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Impress: The Flexible Display

Whoa.

The above video is of the Impress flexible touch screen device, created by the firm Dis.Play – one of the greatest things about this project is its use of Arduino – the physical computing chip.  From the Dis.Play site on Impress:

Impress is the deliverance of the touch screen from its technical stiffness, coldness and rigidity. It breaks the distance in the relationship of human and technology, because it is not any longer the user which is subjected to technology, but in this case the display itself has to cave in to the human. Impress is a chance of approach of user and technology, above all, from technology.

It is a matter of a flexible display consisting of foam and force sensors which is deformable and feels pleasantly soft. Impress works with the parameters position and time like other touch screens as well, but in addition to that, it reacts, above all, on the intensity of pressure.

The user can merge in and collaborate with technology more than ever. He can squeeze out information and fly through rooms, he can form three-dimensional and put objects in motion by deforming the surface. Four short applications allow an insight into an absolutely new world of deeply sensitive and intuitive interaction possibilities.

An excellent concept – all of the functionality of a touch screen with the added parameter of depth.

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Thanks, WhereIsMyFuture, PSFK and Vimeo!

HP’s Flexible Screen – “Virtually Indestructible”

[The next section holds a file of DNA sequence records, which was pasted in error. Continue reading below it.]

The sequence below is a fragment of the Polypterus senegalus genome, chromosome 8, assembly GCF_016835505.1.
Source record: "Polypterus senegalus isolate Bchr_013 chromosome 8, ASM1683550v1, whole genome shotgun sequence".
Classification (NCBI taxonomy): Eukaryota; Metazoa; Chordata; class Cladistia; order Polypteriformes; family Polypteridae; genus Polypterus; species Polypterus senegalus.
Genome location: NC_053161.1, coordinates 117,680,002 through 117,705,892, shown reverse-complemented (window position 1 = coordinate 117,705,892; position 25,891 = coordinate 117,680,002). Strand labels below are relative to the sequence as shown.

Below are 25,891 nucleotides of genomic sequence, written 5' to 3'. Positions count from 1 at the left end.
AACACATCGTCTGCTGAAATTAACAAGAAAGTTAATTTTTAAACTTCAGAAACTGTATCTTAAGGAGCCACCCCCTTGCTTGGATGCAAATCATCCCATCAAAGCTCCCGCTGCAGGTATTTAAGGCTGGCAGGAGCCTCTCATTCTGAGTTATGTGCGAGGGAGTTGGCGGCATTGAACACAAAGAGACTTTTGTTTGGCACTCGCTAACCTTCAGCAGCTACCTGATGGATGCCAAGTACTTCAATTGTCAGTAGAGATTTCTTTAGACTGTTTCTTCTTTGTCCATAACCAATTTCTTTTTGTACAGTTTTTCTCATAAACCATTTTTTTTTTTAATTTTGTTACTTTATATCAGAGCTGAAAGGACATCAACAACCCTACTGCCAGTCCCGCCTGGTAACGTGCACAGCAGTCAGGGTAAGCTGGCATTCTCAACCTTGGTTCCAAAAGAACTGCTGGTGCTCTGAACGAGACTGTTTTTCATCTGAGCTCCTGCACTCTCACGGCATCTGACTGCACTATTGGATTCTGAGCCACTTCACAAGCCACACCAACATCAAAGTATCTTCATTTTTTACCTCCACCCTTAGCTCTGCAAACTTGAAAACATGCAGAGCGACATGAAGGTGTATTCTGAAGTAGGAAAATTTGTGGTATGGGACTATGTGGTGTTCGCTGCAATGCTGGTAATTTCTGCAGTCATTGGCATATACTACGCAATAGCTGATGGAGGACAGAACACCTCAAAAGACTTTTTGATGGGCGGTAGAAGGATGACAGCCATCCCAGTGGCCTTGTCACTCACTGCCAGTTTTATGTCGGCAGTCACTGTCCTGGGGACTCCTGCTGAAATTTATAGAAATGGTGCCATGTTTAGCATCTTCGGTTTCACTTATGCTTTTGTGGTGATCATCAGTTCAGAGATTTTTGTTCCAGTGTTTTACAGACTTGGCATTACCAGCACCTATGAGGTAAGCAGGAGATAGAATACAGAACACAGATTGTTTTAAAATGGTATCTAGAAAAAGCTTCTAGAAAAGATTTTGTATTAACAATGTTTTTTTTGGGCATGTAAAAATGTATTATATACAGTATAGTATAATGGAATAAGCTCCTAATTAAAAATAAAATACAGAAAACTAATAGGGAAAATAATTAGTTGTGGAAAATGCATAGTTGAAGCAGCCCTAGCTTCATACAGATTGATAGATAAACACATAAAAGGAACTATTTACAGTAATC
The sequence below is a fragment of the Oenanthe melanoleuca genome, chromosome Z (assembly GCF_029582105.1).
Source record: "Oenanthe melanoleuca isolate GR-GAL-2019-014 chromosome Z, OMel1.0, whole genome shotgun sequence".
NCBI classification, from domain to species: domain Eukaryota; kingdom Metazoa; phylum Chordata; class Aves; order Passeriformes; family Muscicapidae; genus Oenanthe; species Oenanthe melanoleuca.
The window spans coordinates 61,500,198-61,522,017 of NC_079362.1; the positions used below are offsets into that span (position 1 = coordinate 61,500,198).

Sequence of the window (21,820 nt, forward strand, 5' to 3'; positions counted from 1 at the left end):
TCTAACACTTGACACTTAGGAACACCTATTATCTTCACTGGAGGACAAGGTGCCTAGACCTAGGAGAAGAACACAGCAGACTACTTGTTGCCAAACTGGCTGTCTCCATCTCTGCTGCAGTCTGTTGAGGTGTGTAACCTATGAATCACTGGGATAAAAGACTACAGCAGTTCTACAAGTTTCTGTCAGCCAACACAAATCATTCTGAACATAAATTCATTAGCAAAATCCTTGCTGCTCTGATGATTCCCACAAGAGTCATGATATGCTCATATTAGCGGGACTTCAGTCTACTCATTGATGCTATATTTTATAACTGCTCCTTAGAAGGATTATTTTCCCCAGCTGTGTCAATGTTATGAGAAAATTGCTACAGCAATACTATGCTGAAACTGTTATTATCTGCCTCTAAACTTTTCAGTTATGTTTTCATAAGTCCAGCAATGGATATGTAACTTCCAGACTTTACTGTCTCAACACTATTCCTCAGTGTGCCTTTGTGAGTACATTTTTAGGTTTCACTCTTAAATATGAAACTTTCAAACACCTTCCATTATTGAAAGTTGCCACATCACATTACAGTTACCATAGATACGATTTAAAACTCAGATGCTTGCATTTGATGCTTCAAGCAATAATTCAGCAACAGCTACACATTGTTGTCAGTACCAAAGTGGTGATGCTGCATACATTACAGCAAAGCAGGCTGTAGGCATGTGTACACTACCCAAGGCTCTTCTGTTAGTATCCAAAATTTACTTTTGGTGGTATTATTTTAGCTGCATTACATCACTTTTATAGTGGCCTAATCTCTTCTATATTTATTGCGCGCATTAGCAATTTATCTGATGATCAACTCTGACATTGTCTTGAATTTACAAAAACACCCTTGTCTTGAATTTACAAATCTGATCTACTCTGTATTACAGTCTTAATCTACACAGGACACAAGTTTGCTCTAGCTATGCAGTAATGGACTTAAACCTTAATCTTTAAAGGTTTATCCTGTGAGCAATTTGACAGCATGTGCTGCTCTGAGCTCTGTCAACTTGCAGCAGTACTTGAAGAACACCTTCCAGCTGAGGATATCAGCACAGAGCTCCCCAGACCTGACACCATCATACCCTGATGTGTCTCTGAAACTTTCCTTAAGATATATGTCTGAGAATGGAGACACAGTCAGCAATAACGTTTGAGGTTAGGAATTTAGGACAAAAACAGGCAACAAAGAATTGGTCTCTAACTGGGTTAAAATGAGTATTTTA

Before HP decides to call something “virtually indestructible,” they should send it out on a rock and roll tour first.

HP, in conjunction with Arizona State University’s Flexible Display Center just announced a prototype of a computer screen – a very, very light computer screen – that’s supposed to just rock the display market.  This stuff is manufactured similarly to the way that “thin film” photovoltaics are manufactured – a roll-to-roll process where the screens are pretty much printed onto “virtually indestructible” plastic sheets.  They’re cheaper and more efficient than conventional screens according to Inhabitat, and they use up to 90% less material to produce.

From the Inhabitat article – regarding the technology that’s being implemented in the creation of these screens:

ASU’s Flexible Display Center has been working on flexible display technology in partnership with corporations as well as the US Army. HP likewise has been an innovator in many electronic technologies, including the technology that makes this new prototype possible – Self-Aligned Imprint Lithography (SAIL), which was invented at HP Labs. As HP explains, “SAIL technology enables the fabrication of thin film transistor arrays on a flexible plastic material in a low-cost, roll-to-roll manufacturing process. This allows for more cost-effective continuous production, rather than batch sheet-to-sheet production.”